What is your main claim about your topic? Write it down, but save it for later.


What background does your reader need to understand your claim? Write a paragraph about the background.


Should your main claim go after the introduction of the topic or after the background? Which would work better? Try it out both places.

Strongest Support

What is your best support for your claim? Is it an example or an argument? Do you have facts, words from authorities, or other support? Write this paragraph.

Additional Support

Do you have more support? Write another paragraph about it. Keep writing paragraphs for each supporting argument until you run out of ideas.  You might find later that you can combine some of them into one paragraph. Make sure that each example or argument is related to your main claim in some way.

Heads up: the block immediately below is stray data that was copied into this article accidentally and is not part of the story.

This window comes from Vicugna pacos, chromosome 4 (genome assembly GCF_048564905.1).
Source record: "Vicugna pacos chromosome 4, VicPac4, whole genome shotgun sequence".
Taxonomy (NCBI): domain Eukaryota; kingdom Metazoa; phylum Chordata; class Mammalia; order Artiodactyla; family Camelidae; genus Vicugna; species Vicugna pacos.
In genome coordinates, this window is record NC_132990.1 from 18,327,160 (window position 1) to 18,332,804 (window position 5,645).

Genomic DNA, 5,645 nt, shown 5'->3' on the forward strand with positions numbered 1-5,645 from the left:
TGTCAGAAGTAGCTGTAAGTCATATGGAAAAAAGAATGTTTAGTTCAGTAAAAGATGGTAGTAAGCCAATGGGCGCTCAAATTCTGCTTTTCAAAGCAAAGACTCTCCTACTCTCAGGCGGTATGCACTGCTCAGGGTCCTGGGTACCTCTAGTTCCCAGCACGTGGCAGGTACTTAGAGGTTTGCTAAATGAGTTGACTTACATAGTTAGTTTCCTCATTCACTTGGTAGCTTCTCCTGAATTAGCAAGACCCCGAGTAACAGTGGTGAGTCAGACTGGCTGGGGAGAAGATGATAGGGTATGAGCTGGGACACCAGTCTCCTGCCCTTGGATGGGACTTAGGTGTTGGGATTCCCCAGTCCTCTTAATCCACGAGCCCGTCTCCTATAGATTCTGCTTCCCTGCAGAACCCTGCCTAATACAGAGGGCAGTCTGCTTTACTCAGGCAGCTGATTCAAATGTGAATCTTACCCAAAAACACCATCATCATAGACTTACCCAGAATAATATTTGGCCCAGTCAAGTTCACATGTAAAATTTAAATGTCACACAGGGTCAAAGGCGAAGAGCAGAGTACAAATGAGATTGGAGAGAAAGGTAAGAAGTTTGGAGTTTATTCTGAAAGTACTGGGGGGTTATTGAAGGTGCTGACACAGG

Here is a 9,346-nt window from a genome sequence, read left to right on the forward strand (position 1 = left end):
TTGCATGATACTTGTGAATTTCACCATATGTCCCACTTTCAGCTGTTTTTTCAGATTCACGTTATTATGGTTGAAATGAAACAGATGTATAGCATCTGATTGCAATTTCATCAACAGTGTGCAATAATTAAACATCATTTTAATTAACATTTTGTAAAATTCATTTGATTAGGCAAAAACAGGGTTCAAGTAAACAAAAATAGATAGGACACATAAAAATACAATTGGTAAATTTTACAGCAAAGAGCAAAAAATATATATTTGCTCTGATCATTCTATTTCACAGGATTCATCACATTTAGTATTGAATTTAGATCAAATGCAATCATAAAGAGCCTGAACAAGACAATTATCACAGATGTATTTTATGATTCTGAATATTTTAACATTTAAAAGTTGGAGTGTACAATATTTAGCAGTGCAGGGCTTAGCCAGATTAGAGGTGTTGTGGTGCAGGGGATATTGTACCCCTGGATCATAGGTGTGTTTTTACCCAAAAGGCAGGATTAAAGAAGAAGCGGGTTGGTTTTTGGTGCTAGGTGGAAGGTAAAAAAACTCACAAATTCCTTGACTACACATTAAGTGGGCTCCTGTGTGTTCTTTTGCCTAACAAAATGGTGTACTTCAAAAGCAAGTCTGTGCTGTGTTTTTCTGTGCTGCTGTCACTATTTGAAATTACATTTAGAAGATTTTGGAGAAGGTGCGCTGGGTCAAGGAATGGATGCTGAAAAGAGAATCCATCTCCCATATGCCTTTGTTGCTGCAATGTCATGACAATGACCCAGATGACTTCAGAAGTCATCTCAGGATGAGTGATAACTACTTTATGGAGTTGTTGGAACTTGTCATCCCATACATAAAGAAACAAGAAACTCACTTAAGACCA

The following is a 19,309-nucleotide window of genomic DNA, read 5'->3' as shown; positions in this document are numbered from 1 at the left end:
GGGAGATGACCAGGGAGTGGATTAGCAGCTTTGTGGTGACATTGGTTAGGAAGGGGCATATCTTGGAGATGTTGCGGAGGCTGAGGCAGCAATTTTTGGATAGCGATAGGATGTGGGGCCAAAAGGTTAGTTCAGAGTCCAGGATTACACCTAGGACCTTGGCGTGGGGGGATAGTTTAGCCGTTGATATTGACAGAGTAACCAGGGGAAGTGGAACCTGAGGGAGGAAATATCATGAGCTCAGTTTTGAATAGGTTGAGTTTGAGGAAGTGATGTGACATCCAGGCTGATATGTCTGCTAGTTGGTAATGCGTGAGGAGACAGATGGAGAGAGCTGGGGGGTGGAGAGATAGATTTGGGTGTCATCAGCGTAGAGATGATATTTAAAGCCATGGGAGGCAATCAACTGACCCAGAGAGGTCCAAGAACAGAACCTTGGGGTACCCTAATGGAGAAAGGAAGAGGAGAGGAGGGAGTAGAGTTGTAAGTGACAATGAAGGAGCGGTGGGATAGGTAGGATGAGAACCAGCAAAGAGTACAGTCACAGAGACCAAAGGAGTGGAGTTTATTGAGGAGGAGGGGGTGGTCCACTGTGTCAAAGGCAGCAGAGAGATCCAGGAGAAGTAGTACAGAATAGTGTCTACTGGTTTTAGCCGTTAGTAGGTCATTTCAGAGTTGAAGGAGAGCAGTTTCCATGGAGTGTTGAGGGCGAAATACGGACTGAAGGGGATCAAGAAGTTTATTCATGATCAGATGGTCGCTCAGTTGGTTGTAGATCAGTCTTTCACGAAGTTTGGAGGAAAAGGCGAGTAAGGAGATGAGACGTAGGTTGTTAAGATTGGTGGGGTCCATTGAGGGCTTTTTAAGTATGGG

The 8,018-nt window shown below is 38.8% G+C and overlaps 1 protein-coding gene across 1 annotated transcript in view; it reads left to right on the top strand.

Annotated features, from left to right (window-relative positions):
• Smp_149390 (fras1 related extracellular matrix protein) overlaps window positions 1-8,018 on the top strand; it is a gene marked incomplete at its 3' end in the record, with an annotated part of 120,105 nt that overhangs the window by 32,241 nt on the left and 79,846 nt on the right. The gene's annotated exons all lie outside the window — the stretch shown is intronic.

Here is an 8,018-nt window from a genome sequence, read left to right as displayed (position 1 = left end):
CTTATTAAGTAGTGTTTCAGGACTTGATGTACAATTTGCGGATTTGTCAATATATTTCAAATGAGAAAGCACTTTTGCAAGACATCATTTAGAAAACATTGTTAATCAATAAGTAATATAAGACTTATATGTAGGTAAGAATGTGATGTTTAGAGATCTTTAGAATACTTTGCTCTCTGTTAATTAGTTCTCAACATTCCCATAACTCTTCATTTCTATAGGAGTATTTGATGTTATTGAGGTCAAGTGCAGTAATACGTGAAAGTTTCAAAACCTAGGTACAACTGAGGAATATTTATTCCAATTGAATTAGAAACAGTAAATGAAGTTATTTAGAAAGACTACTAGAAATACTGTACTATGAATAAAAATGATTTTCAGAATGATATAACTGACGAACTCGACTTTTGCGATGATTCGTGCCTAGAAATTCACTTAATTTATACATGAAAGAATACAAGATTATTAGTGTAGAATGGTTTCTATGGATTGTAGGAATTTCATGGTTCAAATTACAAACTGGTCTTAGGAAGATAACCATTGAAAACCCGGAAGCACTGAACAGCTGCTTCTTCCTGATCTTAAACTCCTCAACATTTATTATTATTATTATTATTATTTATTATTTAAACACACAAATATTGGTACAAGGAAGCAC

What would people say who disagree with you? How can you refute their arguments?  Write a paragraph about it.


Should your best argument go last, or should you lead with it? Reorder your paragraphs if you think another order would be more effective.


How do you want to conclude? Do you want to remind the reader of something? Do you want to talk about what might happen if he or she doesn’t listen to you? Write your concluding paragraph.


Reread your essay. Are things in the right order? Do you need some transitions to make connections clearer? Did your main claim change a bit as you argued for it? Do you need to restate it?  Make the changes you want to make, proofread for errors, and submit your draft.